- Recommended Grade Level:
- 1300's Medieval England
- Study Guide Author:
- Robert & Janice DeLong
- For the Book By:
- Study Guide Page Count:
- 75 pages
Click here for a sample section!
2003 Newbery Medal winner.
The boy had always been called "Asta's son," but when Asta, his mother, dies, the village priest reveals that his Christian name is Crispin. He also gives Crispin his mother's lead cross and promises to reveal what the words etched on its surface mean. But before he can tell Crispin, the priest is murdered and Crispin accused of the crime. Believing the cross holds clues to his father's identity, Crispin flees, eventually joining up with a traveling juggler named Bear. Full of surprises, thrills, twists, treachery, contentment, and a hearty dose of what life was actually like in the 14th century, Crispin is also a story of faith, developing maturity, and learning what freedom and manhood really mean.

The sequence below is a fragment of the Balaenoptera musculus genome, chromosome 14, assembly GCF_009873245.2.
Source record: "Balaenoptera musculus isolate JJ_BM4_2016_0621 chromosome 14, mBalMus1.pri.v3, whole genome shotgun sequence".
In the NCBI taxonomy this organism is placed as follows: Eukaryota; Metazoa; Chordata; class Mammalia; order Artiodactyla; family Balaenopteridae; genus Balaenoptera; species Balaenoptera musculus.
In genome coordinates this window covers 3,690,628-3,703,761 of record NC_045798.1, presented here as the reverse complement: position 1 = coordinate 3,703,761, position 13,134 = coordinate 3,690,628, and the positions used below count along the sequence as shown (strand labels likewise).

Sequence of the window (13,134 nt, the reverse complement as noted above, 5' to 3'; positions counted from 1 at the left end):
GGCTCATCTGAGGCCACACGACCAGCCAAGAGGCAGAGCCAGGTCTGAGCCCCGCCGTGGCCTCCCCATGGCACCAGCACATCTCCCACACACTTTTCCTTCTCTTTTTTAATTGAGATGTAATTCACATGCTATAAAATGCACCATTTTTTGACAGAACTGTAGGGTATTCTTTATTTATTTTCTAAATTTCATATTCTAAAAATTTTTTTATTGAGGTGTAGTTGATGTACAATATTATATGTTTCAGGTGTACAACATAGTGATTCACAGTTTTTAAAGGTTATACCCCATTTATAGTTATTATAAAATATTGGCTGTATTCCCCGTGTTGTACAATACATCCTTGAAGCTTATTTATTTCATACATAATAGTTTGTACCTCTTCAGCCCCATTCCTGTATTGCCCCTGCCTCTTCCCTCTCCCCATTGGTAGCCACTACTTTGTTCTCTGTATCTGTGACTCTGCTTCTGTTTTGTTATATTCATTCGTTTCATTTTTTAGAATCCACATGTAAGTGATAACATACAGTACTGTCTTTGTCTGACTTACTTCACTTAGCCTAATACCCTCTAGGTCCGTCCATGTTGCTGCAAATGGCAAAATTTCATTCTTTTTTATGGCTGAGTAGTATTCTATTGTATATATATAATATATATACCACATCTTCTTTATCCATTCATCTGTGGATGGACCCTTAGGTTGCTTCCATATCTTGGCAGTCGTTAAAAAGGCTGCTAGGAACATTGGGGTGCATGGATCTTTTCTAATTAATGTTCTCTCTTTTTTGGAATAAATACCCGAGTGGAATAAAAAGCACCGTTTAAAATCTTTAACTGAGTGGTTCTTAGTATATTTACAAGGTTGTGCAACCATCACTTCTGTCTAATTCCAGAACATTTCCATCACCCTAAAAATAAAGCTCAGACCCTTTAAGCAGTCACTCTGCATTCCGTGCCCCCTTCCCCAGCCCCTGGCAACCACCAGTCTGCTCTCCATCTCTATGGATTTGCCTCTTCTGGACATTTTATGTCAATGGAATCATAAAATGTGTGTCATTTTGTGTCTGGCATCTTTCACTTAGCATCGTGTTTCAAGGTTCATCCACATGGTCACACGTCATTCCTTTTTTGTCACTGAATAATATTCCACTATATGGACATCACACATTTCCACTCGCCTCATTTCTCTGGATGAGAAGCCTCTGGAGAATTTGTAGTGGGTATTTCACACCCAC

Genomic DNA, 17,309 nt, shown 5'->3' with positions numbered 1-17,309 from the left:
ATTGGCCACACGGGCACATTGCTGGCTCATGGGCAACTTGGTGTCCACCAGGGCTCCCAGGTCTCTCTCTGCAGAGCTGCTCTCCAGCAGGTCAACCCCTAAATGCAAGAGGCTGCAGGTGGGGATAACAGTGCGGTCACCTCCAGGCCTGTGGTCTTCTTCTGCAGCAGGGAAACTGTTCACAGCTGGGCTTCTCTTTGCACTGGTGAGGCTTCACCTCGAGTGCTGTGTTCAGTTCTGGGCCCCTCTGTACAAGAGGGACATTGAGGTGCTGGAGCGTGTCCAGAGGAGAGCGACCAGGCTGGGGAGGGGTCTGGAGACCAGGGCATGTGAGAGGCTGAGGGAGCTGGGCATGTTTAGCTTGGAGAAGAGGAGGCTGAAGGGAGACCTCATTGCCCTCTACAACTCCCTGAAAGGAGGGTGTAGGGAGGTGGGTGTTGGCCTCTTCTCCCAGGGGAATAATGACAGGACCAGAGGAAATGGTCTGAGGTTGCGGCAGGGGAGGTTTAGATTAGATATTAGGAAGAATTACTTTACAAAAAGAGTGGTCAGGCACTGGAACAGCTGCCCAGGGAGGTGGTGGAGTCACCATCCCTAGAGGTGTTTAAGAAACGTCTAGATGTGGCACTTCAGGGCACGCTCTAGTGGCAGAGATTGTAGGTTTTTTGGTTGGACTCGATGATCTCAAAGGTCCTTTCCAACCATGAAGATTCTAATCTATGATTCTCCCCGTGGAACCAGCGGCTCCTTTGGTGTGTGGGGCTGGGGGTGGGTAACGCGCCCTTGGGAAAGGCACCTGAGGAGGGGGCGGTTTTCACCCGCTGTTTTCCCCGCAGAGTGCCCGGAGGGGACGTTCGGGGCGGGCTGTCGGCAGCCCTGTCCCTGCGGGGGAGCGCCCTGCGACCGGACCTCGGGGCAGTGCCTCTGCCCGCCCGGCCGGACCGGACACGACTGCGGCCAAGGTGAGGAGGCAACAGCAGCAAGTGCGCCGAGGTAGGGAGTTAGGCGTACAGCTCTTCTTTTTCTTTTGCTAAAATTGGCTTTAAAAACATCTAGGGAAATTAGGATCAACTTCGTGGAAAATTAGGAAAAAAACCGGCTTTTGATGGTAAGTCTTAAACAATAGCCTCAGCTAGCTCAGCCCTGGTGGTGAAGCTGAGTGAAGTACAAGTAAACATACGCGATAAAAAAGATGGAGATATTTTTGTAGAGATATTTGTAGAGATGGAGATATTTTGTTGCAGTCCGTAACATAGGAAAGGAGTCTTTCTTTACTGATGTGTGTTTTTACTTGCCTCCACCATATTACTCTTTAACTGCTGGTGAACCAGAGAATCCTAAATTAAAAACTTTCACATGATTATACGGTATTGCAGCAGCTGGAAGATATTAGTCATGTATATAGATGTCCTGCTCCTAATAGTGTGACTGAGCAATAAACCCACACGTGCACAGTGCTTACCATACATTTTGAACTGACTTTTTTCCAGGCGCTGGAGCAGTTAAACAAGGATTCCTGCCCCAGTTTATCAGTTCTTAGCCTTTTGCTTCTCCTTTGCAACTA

Our Interactive Study Guide will open with Adobe Acrobat Reader 9.0+. You may still print off the study guide just as before. But with the interactive files, students have the capability of entering their answers directly on the computer and saving their work in progress.
Excellent, thorough guide. I like that the option is available to have the student work through a PDF file, although we use the old-fashioned print method. My best description of this study guide is that it not only strengthens a child's vocabulary, but also encourages him to think about the significance of all characters, events, and dialogue in the story. The study guide questions not only prompts the student to find straightforward answers, such as characters names, but also encourages the reader to think a little deeper. For example, the guide uses the events in Carry On, Mr. Bowditch to create similar circumstances for the reader in the present time. The the student apply situations to real life. Because the study guide uses scripture in the "Dig Deeper" sections, the student must actively use the Bible to answer questions in the guide. In my opinion, this helps the student better understand and enjoy the book. Thank you also for introducing terms such as "foreshadowing" while the child reads the story, and also using the globe to make the story even more real, pulling a little geography, or setting, into it.